US roofing demand is projected to expand 1.4 percent per year through 2008 to 259 million squares, with value expected to rise 3.5 percent per year to $12.5 billion. In nonresidential building markets, a recovery in the new office, commercial and industrial segments will help boost new roofing demand. By contrast, in residential markets, reroofing applications will provide the best opportunities. The smaller new residential roofing segment will be constrained by weak single family housing starts. These and other trends are presented in "Roofing," a new study from The Freedonia Group, Inc., a Cleveland-based industrial market research firm.
Among the various roofing materials, plastic and metal will enjoy the fastest growth in the US through 2008. Both will benefit from the rebound in nonresidential markets. Thermoplastic polyolefin roofing will continue its inroads against built-up and elastomeric roofing. Another plastic roofing product that will see healthy gains is spray-applied roofing, as advances in application technology boost usage. Metal roofing will benefit from a rebound in industrial construction from a depressed 2003 level. In addition, the material will continue its incursion into residential applications, where metal panels and shingles are being used as alternatives to roofing tile and asphalt shingles.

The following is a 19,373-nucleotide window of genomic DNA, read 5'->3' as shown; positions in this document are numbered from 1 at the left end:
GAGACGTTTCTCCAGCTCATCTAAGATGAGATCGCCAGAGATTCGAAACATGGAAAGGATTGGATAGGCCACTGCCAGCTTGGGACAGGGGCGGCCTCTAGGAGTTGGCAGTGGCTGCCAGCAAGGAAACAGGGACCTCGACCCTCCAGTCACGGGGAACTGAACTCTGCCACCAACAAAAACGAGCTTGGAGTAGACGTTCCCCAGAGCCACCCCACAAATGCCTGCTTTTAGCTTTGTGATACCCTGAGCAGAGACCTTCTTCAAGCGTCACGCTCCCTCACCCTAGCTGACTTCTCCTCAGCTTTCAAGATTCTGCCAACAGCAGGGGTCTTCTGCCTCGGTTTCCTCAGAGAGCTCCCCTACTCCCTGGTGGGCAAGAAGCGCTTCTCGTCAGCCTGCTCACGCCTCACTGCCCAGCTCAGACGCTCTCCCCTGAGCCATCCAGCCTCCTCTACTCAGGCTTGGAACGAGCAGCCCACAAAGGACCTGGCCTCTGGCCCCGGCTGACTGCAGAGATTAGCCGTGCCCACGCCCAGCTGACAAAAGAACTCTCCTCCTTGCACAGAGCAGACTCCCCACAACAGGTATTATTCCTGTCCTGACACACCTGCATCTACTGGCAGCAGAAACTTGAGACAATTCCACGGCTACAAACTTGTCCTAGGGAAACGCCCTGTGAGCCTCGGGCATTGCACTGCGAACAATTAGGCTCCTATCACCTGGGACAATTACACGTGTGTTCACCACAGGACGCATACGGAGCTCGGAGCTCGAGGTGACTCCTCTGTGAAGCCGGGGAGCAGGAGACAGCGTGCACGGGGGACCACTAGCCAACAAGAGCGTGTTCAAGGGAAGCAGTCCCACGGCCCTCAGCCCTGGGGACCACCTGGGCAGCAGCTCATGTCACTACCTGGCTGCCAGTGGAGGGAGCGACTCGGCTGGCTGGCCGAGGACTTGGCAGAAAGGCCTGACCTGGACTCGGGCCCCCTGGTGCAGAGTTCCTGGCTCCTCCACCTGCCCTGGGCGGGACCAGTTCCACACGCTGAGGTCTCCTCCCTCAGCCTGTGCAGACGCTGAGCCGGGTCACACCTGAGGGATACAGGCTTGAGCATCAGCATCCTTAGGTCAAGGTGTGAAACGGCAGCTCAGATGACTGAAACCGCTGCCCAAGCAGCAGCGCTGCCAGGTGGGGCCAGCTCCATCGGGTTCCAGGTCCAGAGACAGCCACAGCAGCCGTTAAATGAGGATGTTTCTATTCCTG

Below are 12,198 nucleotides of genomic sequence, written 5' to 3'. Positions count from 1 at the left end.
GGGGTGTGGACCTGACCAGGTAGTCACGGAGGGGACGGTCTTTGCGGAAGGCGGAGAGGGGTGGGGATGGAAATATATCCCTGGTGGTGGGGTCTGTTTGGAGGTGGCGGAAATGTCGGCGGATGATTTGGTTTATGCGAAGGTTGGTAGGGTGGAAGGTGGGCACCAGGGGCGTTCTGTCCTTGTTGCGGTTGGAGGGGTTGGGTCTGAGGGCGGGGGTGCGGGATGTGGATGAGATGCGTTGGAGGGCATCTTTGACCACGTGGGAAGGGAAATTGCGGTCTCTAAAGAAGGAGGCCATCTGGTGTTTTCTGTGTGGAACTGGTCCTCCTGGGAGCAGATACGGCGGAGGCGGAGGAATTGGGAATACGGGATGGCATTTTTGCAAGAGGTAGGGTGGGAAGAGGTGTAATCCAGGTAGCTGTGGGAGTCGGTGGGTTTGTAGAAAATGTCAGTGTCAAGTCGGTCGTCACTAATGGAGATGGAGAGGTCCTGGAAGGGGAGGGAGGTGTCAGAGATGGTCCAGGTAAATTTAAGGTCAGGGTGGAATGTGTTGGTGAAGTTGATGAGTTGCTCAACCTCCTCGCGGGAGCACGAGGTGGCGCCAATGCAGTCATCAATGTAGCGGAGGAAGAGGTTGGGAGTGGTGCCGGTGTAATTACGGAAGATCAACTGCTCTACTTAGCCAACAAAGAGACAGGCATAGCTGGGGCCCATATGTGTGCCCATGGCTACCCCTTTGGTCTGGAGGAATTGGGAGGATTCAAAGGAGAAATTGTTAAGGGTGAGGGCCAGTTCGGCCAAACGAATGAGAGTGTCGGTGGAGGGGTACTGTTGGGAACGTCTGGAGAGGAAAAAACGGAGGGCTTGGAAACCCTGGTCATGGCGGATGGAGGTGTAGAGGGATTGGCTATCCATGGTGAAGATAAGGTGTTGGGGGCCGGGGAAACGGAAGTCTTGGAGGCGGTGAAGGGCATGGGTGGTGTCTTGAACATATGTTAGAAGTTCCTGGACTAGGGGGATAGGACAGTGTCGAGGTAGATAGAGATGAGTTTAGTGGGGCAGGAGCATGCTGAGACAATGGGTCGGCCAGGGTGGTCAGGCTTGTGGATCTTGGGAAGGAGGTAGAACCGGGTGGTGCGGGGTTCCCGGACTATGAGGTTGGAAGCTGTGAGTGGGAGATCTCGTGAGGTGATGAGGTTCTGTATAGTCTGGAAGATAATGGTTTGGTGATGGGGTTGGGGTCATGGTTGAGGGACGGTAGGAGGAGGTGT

Asphalt shingles will remain the dominant roofing material, accounting for more than 60 percent of the total installed area in 2008. However, demand for asphalt shingles is projected to rise less than one percent annually to 157 million squares in 2008, as the sluggish outlook for residential roofing holds gains below the overall average. In addition to the weak new housing market, the reroofing segment will be limited by a smaller base of houses with shingles in need of replacement, as the late 1980s represented a period of declining numbers of housing starts.